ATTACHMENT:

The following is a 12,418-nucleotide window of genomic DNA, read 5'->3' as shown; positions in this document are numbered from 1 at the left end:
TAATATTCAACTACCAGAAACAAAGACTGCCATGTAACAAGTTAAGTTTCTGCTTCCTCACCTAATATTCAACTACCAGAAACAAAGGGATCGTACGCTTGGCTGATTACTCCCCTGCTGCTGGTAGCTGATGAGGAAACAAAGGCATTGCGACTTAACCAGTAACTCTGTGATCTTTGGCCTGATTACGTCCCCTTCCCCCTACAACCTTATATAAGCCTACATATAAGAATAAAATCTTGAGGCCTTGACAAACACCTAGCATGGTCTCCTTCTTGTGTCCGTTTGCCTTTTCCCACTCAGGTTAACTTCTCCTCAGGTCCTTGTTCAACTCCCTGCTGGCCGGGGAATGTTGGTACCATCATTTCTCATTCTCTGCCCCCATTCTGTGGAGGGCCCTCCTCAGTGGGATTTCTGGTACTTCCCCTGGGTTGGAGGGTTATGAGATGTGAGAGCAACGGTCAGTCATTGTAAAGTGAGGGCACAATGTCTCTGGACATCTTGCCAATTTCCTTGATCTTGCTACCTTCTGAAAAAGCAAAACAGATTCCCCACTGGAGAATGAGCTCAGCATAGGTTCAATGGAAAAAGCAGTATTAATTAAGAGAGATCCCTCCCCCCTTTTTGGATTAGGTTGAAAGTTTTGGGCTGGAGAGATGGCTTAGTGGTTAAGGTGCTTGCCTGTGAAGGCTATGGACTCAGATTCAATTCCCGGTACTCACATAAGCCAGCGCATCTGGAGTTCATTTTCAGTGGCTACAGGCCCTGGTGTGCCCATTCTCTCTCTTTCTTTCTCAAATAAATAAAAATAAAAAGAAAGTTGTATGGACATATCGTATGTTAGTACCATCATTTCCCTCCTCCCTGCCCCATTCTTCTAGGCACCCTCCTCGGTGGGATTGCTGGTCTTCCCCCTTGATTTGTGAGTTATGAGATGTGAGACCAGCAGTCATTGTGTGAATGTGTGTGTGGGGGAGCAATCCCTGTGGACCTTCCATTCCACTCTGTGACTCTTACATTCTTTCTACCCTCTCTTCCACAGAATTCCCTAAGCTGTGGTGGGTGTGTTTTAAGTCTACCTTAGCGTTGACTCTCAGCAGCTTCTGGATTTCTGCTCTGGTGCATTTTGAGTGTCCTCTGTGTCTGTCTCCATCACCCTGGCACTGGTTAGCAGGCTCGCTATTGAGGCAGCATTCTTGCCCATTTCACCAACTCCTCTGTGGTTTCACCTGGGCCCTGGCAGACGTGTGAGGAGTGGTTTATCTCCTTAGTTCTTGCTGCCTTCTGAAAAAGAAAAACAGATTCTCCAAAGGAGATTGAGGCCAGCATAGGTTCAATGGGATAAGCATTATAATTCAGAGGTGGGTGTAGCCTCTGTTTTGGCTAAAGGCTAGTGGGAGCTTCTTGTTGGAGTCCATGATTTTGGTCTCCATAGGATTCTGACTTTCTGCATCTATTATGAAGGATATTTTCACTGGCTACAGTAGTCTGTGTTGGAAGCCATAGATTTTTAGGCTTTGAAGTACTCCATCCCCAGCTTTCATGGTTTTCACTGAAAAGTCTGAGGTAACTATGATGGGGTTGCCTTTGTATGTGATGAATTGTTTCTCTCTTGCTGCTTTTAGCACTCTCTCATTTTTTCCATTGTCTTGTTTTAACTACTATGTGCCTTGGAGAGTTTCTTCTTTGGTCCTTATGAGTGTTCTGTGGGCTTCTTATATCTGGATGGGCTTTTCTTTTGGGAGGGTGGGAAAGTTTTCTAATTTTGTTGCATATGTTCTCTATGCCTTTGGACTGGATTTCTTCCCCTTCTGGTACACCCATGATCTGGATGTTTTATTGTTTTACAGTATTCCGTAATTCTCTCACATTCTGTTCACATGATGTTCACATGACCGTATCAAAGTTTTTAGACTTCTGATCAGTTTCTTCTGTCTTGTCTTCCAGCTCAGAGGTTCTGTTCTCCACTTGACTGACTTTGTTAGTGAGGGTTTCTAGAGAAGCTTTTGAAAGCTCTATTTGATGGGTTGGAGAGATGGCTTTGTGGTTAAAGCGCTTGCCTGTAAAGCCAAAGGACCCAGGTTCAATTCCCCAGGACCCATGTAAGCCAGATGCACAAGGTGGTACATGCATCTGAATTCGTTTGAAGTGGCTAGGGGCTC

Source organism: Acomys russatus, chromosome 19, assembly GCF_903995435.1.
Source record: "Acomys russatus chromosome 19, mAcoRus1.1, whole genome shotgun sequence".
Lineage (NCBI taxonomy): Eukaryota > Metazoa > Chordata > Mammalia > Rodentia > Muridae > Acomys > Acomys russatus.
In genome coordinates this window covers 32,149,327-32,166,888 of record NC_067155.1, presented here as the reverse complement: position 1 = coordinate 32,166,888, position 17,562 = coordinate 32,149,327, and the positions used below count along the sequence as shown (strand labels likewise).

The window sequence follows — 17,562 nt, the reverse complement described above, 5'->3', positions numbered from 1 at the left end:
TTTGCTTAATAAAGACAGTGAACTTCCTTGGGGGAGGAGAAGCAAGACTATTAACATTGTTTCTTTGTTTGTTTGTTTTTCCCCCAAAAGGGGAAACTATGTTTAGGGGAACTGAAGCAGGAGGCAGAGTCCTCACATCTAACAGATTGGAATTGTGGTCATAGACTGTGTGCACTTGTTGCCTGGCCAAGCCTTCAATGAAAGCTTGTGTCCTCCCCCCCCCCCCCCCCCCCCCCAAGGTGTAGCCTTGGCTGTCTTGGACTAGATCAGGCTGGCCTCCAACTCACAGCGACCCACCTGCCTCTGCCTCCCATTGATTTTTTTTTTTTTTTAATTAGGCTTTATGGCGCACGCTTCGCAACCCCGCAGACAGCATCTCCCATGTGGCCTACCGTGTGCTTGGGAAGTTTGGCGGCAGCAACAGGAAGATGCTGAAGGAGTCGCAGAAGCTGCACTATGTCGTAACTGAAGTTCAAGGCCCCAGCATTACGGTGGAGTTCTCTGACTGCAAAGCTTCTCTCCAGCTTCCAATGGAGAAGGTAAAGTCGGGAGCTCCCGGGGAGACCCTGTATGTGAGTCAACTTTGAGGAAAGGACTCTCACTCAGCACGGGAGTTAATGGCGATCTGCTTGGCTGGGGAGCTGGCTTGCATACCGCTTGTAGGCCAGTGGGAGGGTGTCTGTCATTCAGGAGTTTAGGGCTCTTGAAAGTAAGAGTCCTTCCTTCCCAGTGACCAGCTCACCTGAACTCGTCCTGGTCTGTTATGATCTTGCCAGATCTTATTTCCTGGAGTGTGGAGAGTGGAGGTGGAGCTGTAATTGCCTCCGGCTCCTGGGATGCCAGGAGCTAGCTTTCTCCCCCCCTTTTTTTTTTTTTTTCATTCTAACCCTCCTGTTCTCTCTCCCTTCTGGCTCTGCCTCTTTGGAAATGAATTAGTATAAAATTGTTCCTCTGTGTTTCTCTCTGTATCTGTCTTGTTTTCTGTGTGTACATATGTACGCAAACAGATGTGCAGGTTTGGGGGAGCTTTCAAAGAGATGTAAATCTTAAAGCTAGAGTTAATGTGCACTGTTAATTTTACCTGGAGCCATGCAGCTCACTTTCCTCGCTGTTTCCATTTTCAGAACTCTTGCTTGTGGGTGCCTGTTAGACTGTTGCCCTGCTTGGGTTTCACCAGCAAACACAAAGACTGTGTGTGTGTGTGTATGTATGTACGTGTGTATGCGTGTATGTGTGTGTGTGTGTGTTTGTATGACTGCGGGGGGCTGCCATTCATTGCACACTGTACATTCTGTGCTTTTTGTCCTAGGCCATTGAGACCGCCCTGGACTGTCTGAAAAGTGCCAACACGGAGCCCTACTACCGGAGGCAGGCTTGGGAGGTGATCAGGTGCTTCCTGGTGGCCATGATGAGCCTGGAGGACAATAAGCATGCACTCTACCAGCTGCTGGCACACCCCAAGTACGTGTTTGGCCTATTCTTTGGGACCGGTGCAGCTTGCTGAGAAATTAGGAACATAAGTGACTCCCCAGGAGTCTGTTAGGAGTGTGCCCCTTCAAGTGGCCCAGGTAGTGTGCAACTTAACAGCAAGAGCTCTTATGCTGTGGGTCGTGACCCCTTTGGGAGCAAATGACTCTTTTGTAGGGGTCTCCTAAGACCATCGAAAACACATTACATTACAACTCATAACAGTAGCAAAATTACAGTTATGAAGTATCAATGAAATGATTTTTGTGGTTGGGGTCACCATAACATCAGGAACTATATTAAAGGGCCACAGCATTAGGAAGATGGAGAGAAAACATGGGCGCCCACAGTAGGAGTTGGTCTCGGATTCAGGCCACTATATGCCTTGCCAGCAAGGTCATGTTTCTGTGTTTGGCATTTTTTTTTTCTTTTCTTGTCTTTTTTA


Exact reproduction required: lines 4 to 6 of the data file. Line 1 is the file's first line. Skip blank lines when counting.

Source record: "Acomys russatus chromosome 19, mAcoRus1.1, whole genome shotgun sequence".
Lineage (NCBI taxonomy): Eukaryota > Metazoa > Chordata > Mammalia > Rodentia > Muridae > Acomys > Acomys russatus.
In genome coordinates this window covers 32,149,327-32,166,888 of record NC_067155.1, presented here as the reverse complement: position 1 = coordinate 32,166,888, position 17,562 = coordinate 32,149,327, and the positions used below count along the sequence as shown (strand labels likewise).